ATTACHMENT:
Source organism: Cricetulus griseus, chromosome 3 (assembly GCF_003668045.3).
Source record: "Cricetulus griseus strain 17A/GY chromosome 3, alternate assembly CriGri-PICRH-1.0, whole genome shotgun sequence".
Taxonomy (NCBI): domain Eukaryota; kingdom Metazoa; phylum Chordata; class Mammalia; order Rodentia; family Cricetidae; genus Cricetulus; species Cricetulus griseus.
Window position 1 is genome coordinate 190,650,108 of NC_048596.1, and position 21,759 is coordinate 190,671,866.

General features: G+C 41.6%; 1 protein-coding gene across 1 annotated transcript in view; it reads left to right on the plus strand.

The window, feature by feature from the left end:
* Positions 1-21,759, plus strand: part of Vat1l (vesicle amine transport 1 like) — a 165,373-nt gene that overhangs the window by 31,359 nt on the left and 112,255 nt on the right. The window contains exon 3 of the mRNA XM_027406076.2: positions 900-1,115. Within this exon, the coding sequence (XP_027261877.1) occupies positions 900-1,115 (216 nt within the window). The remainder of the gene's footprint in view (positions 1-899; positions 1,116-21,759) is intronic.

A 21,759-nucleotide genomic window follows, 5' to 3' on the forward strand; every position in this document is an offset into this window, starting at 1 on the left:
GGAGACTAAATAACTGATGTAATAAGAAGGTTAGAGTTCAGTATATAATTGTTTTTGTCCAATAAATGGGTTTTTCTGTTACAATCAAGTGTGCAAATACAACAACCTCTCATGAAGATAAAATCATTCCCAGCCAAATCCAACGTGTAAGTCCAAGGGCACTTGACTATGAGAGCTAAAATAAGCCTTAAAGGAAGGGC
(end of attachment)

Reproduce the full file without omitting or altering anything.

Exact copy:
Source organism: Cricetulus griseus, chromosome 3 (assembly GCF_003668045.3).
Source record: "Cricetulus griseus strain 17A/GY chromosome 3, alternate assembly CriGri-PICRH-1.0, whole genome shotgun sequence".
Taxonomy (NCBI): domain Eukaryota; kingdom Metazoa; phylum Chordata; class Mammalia; order Rodentia; family Cricetidae; genus Cricetulus; species Cricetulus griseus.
Window position 1 is genome coordinate 190,650,108 of NC_048596.1, and position 21,759 is coordinate 190,671,866.

General features: G+C 41.6%; 1 protein-coding gene across 1 annotated transcript in view; it reads left to right on the plus strand.

The window, feature by feature from the left end:
* Positions 1-21,759, plus strand: part of Vat1l (vesicle amine transport 1 like) — a 165,373-nt gene that overhangs the window by 31,359 nt on the left and 112,255 nt on the right. The window contains exon 3 of the mRNA XM_027406076.2: positions 900-1,115. Within this exon, the coding sequence (XP_027261877.1) occupies positions 900-1,115 (216 nt within the window). The remainder of the gene's footprint in view (positions 1-899; positions 1,116-21,759) is intronic.

A 21,759-nucleotide genomic window follows, 5' to 3' on the forward strand; every position in this document is an offset into this window, starting at 1 on the left:
GGAGACTAAATAACTGATGTAATAAGAAGGTTAGAGTTCAGTATATAATTGTTTTTGTCCAATAAATGGGTTTTTCTGTTACAATCAAGTGTGCAAATACAACAACCTCTCATGAAGATAAAATCATTCCCAGCCAAATCCAACGTGTAAGTCCAAGGGCACTTGACTATGAGAGCTAAAATAAGCCTTAAAGGAAGGGC